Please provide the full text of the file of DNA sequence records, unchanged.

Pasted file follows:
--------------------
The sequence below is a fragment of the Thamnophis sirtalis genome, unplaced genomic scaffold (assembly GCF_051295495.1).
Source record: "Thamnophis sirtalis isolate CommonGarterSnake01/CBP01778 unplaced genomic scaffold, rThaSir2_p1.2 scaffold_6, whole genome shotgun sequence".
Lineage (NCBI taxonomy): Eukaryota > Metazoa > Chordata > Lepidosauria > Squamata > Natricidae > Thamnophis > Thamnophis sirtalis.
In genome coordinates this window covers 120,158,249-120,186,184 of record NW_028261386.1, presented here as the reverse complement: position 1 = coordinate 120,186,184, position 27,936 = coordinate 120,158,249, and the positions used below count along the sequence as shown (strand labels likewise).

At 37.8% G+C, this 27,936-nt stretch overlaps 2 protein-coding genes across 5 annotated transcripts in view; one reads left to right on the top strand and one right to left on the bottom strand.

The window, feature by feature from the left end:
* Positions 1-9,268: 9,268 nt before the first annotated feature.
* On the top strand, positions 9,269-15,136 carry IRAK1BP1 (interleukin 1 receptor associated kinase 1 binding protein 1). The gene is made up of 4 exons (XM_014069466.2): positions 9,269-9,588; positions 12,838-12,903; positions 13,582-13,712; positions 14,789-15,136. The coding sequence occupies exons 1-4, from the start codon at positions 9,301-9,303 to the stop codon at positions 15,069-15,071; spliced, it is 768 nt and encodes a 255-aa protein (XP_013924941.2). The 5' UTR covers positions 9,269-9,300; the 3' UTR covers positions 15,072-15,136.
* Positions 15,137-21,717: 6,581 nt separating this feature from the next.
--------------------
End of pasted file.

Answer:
The sequence below is a fragment of the Thamnophis sirtalis genome, unplaced genomic scaffold (assembly GCF_051295495.1).
Source record: "Thamnophis sirtalis isolate CommonGarterSnake01/CBP01778 unplaced genomic scaffold, rThaSir2_p1.2 scaffold_6, whole genome shotgun sequence".
Lineage (NCBI taxonomy): Eukaryota > Metazoa > Chordata > Lepidosauria > Squamata > Natricidae > Thamnophis > Thamnophis sirtalis.
In genome coordinates this window covers 120,158,249-120,186,184 of record NW_028261386.1, presented here as the reverse complement: position 1 = coordinate 120,186,184, position 27,936 = coordinate 120,158,249, and the positions used below count along the sequence as shown (strand labels likewise).

At 37.8% G+C, this 27,936-nt stretch overlaps 2 protein-coding genes across 5 annotated transcripts in view; one reads left to right on the top strand and one right to left on the bottom strand.

The window, feature by feature from the left end:
* Positions 1-9,268: 9,268 nt before the first annotated feature.
* On the top strand, positions 9,269-15,136 carry IRAK1BP1 (interleukin 1 receptor associated kinase 1 binding protein 1). The gene is made up of 4 exons (XM_014069466.2): positions 9,269-9,588; positions 12,838-12,903; positions 13,582-13,712; positions 14,789-15,136. The coding sequence occupies exons 1-4, from the start codon at positions 9,301-9,303 to the stop codon at positions 15,069-15,071; spliced, it is 768 nt and encodes a 255-aa protein (XP_013924941.2). The 5' UTR covers positions 9,269-9,300; the 3' UTR covers positions 15,072-15,136.
* Positions 15,137-21,717: 6,581 nt separating this feature from the next.